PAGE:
Kerlin (l989) studied the contractile activity of the stomach and small intestine in 20 patients with longstanding, idiopathic nausea and vomiting, in the fasting and postprandial states. Records were obtained by a low compliance infusion system from the gastric "antrum" (four sites), the duodenum and the jejunum; it appears if the studies were done during the stage of nausea. Only two patients had contractile abnormalities during fasting. After a solid-liquid test meal, the contractility of the gastric "antrum" was significantly impaired in patients as compared with normal controls. It was concluded that postprandial "antral" hypomotility was a major abnormality in patients with unexplained nausea and vomiting.


The retching phase is characterized by a series of violent spasmodic abdomino-thoracic contractions with the glottis closed. During this time the inspiratory movements of the chest wall and diaphragm are opposed by the expiratory contractions of the abdominal musculature. At the same time movements of the stomach and its contents take place. Whereas a patient will complain of disagreeable sensations during nausea, speech is not possible during retching. The characteristic movements furnish a ready diagnostic sign of the retching phase.

During gastroscopic observations retching usually interferes to such an extent with the examination that it is difficult to observe the motor behaviour of the stomach. Schindler (l937) studied retching on two occasions during gastroscopy and noted that longitudinal folds appeared in the previously smooth "antrum", thickened quickly, came together and completely closed the "antrum". (Comment: The description tallies with contraction of the pyloric sphincteric cylinder during which the folds become longitudinal, so that only longitudinal folds are seen in the fully contracted cylinder) (Chap. 13).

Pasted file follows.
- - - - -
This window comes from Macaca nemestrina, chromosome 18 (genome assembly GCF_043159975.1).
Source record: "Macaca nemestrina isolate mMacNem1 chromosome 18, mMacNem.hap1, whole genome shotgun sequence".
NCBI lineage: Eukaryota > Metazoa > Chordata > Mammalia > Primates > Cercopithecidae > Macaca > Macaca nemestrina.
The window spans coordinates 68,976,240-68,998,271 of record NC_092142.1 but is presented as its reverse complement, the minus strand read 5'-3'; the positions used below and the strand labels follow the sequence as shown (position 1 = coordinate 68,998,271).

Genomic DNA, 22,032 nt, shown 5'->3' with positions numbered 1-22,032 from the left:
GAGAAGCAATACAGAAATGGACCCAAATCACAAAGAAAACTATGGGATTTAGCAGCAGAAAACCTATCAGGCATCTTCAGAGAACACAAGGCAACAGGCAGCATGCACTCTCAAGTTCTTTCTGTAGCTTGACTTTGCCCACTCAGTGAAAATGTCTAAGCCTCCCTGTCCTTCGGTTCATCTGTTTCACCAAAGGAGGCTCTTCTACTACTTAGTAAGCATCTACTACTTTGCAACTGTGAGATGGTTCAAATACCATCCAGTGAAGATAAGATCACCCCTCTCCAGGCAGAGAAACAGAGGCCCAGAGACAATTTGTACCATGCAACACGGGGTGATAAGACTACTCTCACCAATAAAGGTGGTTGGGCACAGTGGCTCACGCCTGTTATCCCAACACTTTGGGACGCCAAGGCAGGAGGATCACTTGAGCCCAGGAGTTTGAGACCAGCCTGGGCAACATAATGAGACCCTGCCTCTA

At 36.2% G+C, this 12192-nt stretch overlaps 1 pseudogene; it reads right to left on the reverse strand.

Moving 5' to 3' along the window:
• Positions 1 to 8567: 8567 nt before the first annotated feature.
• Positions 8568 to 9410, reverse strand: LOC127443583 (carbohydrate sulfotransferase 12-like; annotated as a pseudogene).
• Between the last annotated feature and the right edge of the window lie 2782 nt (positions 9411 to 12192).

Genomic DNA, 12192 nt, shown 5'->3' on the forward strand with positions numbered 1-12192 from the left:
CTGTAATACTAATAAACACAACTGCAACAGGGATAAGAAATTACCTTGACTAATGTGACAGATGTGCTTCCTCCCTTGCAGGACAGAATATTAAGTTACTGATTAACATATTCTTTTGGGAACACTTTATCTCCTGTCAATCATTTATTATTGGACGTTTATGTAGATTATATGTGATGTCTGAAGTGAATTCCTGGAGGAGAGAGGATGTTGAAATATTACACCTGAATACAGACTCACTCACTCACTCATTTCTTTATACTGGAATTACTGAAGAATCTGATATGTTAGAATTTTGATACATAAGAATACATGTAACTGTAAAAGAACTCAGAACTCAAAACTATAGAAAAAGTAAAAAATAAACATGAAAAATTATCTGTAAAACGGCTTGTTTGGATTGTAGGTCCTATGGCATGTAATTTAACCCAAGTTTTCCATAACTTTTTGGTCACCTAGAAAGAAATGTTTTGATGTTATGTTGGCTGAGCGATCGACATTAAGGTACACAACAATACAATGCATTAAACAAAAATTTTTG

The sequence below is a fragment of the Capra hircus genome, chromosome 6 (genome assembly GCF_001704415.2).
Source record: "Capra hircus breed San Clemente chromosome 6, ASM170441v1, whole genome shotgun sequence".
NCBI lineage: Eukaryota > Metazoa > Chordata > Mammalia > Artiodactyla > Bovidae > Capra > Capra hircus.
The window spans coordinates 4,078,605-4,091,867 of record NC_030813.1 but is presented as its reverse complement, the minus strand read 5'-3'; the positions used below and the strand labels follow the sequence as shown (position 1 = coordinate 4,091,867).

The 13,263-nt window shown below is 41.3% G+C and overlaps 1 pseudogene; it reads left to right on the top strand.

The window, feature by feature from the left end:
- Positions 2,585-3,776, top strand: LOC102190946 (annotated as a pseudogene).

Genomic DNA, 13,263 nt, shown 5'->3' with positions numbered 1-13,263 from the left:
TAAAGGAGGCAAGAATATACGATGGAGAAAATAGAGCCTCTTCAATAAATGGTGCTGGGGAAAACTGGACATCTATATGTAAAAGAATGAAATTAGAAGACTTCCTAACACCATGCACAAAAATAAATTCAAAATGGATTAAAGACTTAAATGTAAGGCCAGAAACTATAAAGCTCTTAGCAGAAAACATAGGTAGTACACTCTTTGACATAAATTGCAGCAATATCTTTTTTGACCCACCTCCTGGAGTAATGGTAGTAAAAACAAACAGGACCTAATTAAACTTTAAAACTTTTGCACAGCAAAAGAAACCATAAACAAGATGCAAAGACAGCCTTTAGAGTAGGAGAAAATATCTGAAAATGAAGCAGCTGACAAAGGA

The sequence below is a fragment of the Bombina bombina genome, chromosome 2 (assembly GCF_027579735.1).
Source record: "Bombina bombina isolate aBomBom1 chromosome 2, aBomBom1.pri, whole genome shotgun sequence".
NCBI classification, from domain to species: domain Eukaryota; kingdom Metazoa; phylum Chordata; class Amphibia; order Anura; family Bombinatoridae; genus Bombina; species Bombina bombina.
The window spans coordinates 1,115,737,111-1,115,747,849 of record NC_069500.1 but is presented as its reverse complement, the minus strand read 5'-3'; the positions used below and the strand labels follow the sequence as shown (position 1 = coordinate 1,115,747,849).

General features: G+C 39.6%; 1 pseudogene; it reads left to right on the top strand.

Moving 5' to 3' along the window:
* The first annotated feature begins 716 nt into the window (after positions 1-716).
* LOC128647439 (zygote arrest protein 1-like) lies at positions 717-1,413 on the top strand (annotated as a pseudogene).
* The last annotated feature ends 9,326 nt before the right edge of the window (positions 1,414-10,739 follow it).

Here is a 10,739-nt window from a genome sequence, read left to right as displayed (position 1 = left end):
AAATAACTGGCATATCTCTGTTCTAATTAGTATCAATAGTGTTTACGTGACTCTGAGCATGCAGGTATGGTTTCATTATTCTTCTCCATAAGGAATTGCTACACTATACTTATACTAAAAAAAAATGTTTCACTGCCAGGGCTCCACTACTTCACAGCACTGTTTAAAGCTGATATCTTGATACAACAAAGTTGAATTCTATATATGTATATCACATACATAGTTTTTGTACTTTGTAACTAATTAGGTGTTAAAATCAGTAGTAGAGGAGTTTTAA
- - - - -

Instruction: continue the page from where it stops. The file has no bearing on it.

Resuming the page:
Torgersen (l942) stated that the canalis egestorius (pyloric sphincteric cylinder) contracted during vomiting, and referred to previous work by Groedel who had illustrated the contraction of the two loops and the intervening musculature during vomiting.

Lumsden and Holden (l969) gave a detailed description of the movements of the stomach and duodenum in vomiting as seen in 3 cases during diagnostic radiological investigations. They did not refer to, and did not base their findings on, the concept of the pyloric sphincteric cylinder. In their first case, during retching, a constriction was described and illustrated in the proximal part of the "antrum". The greater curvature in this region showed a deep notch and was closely approximated to the lesser curvature. (Comment: From the description and illustration it is clear that the constriction and deep notch correspond to contraction of the left pyloric loop, with a collection of barium in the pyloric sphincteric cylinder on its aboral side). On an exposure taken immediately afterwards, the prepyloric region had hardly changed. (Comment: In the illustration a collection of barium is seen in the sphincteric cylinder between the right and left pyloric loops). At this stage the body of the stomach had also contracted and barium was being expelled through the cardia.